When Jack Murphy arrived in Miami Beach in the 1950s, he worked as a strolling violinist at the Poodle Room in the Fontainebleau. A gifted tennis player, he gave lessons—and hustled games—at the Roney Plaza’s courts. He was a champion surfer. And he developed an aquatic act that was perfect for the tourist crowd. “Every hotel had a high [diving] board and a pool, and they would all put on water shows,” says Murphy, who specialized in acrobatic comedy dives. Tall, blonde and cocky, the California native became a fixture on the beach, with a nickname custom-made for the era of sun-and-fun: Murph the Surf.

Of course, if that’s all Murphy was famous for, we wouldn’t be sitting at this open-air restaurant on the bay in Coconut Grove. We’re here because the 72-year-old Murphy still likes being close to the water. “You want to know about the heist, huh?” he asks, adjusting the Rolex on his wrist. The heist, as Murphy calls it, occurred 46 years ago, on October 29, 1964.

That night, Murphy and two beach buddies, Allan Kuhn and Roger Clark, broke into the American Museum of Natural History in New York and made off with two dozen prize gems, including the 563-carat Star of India, perhaps the most famous sapphire in the world, and the 100-carat DeLong Star ruby. The value of the stones was estimated at around $410,000 (about $2.8 million today), but, in reality, they were irreplaceable. It was the biggest jewel job in history.

The trio made it look easy. Clark was the lookout man. Murphy and Kuhn, a marine salvage diver, scaled a 125-foot wall to the fourth floor. Once there, an unlocked window gave them access to the room where the gems were kept in glass cases. The men had researched the heist well; they knew the museum’s alarm system was antiquated and wouldn’t sound when they cut into the cases. “For us, it wasn’t anything,” says Murphy. “We just swung in there and took the stuff.”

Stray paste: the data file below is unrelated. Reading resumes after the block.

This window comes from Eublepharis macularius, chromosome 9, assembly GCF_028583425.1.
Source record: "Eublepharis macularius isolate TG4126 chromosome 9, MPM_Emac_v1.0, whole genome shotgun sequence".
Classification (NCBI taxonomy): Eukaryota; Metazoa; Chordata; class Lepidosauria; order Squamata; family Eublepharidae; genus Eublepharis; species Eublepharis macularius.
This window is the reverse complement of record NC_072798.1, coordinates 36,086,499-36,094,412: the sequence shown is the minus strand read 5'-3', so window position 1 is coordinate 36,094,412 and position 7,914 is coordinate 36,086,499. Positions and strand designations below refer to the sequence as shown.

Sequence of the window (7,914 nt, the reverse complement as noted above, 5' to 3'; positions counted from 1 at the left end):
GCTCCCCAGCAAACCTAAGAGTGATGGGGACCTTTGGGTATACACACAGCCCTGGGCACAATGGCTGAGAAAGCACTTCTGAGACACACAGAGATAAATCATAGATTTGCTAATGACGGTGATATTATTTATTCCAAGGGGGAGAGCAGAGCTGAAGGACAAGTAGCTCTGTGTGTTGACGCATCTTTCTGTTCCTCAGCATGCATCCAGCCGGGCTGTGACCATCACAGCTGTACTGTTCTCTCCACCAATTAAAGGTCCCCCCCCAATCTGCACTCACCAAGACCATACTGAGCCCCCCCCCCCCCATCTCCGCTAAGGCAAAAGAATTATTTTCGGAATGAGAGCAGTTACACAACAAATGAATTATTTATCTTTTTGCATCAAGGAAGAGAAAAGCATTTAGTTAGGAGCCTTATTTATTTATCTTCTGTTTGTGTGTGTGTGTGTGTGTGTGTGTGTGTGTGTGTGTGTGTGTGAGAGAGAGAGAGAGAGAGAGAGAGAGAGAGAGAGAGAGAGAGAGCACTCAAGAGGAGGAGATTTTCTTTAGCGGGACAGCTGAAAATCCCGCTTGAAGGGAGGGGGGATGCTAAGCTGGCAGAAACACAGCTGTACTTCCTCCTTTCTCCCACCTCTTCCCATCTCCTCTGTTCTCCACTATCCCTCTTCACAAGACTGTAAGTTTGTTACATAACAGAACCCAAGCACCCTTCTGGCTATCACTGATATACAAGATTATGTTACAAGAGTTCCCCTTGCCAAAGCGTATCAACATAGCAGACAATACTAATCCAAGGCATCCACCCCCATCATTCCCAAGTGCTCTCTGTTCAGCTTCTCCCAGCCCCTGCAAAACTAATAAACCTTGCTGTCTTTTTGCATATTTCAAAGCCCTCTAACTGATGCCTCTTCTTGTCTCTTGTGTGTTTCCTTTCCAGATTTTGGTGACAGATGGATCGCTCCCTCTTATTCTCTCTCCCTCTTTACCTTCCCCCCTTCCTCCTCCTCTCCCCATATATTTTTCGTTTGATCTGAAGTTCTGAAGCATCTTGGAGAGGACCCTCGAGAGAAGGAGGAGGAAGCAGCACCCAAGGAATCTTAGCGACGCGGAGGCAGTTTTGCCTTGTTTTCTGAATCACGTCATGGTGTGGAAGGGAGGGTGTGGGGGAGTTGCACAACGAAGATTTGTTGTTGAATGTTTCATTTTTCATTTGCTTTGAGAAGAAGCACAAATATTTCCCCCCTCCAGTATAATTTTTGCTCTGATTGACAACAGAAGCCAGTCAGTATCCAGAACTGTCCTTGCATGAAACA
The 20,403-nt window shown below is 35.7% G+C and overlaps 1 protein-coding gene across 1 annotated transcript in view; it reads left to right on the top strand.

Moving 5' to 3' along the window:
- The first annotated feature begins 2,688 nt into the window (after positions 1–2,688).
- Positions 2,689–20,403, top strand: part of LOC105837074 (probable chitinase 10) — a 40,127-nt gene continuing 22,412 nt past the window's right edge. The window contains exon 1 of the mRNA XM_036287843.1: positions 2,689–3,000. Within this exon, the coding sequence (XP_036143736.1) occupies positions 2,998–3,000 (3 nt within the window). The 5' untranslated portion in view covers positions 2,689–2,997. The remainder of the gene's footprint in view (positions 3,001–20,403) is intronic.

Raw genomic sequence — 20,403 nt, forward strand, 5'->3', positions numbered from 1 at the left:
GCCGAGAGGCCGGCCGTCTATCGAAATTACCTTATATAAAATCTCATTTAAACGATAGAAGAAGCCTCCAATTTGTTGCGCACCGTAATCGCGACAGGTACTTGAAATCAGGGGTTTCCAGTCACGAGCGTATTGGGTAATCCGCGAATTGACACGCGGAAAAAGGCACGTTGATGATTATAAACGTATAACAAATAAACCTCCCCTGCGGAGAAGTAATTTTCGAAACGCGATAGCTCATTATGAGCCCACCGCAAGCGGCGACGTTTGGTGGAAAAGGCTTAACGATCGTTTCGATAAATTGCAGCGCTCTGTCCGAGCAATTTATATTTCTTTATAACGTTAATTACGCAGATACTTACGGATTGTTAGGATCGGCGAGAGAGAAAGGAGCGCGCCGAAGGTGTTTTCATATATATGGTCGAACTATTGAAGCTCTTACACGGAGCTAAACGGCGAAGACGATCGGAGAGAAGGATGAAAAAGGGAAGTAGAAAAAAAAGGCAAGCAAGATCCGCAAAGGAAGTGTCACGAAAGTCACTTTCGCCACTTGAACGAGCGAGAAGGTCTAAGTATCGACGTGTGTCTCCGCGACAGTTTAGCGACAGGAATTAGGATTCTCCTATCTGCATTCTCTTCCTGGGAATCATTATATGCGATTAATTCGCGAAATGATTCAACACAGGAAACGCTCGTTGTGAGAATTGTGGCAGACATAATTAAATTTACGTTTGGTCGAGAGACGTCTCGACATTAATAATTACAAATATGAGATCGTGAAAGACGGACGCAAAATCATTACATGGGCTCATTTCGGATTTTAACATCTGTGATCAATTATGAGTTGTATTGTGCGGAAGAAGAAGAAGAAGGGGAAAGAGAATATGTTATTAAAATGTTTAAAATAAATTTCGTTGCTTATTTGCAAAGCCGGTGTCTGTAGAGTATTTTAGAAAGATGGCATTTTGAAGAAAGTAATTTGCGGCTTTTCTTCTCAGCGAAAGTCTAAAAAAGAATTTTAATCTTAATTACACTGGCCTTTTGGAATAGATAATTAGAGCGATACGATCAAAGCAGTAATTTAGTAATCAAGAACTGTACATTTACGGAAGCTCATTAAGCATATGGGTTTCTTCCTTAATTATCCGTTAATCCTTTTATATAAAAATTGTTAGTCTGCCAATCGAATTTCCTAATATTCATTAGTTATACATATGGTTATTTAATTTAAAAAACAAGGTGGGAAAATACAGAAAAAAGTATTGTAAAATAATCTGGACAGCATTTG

It was not their first burglary. Living in Miami, Murphy and his friends had developed an appetite for speedboats, luxury cars and expensive clothes. As their tastes became more and more refined, says Kuhn, who today lives in California, “the crime thing just crept into our lives.”

It didn’t take the police long to identify Murphy, Kuhn and Clark as suspects. In the weeks leading up to the break-in, they had been staying at a hotel near the museum, throwing parties and trying to impress their New York friends with talk of what they were planning. “We knew we’d get picked up,” says Murphy. “It’s like jumping in a car and doing 90 miles an hour. You’re not surprised when you get pulled over.” Less than 48 hours after the burglary, police in Manhattan collared Clark, while the FBI arrested Murphy and Kuhn in Miami—though not before they had managed to hand off the jewels to friends for safekeeping.

The arrests created a media frenzy. “[The newspapers] called it ‘The Crime of the Century,’” remembers Maurice Nadjari, the Manhattan assistant district attorney assigned to the case. “There was this talk that these guys had seen the [recent hit] movie Topkapi, about the robbery of a Turkish museum. Since they were athletic types, they thought they could try something similar.”

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